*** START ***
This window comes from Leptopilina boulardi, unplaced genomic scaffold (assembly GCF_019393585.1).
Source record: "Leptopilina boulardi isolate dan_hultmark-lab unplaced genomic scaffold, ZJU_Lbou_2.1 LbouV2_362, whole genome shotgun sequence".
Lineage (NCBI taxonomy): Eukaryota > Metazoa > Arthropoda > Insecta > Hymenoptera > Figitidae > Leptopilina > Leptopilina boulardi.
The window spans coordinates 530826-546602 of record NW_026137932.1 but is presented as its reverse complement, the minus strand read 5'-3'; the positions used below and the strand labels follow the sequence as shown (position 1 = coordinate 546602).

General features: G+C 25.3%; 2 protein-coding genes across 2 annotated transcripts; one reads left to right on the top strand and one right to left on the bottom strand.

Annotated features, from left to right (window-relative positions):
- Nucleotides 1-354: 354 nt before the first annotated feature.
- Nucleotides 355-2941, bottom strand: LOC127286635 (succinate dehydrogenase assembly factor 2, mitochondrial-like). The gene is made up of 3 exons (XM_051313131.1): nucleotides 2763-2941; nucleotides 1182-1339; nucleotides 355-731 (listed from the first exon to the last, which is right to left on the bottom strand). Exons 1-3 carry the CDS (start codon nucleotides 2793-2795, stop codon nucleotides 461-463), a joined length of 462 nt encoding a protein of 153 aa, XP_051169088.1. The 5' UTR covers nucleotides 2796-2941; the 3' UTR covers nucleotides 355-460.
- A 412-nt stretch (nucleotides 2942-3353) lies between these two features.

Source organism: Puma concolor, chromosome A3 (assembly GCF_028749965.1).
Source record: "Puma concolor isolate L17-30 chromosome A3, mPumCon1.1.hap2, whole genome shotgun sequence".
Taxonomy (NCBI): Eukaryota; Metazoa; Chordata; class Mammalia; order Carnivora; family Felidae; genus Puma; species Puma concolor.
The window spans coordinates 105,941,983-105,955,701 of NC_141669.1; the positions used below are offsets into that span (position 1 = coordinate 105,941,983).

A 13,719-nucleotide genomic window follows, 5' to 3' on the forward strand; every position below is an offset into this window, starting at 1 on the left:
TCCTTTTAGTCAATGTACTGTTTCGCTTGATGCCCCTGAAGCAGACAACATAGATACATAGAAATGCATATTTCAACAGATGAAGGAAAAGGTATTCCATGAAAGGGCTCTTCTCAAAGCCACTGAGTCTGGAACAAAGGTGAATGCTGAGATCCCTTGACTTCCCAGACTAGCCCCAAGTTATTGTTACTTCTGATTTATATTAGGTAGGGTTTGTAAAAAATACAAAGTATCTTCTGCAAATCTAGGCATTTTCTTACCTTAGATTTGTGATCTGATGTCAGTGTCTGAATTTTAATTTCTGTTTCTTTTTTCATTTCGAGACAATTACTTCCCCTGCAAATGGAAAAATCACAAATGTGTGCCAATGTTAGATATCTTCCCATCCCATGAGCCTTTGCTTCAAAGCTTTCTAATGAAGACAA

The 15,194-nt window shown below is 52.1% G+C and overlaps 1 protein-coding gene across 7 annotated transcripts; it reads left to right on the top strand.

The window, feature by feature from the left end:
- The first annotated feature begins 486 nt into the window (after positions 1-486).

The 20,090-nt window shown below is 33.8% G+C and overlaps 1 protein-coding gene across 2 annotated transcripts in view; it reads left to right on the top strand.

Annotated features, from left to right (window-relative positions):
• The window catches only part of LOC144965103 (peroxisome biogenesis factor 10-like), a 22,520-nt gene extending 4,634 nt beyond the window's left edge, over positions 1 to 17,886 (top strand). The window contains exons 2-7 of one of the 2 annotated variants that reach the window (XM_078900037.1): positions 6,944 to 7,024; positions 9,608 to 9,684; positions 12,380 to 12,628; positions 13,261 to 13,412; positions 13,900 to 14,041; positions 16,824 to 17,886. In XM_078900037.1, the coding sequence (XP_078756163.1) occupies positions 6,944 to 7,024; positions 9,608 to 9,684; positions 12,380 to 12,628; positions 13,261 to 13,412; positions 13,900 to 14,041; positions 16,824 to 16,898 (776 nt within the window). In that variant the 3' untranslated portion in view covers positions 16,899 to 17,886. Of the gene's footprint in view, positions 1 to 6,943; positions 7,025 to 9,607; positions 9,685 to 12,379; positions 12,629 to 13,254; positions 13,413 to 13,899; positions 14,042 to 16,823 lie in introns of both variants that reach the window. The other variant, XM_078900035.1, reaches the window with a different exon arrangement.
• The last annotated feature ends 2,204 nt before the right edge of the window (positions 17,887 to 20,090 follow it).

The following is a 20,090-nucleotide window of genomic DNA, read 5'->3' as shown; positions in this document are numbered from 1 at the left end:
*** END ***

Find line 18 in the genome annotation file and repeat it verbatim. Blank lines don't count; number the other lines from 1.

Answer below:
- The first annotated feature begins 486 nt into the window (after positions 1-486).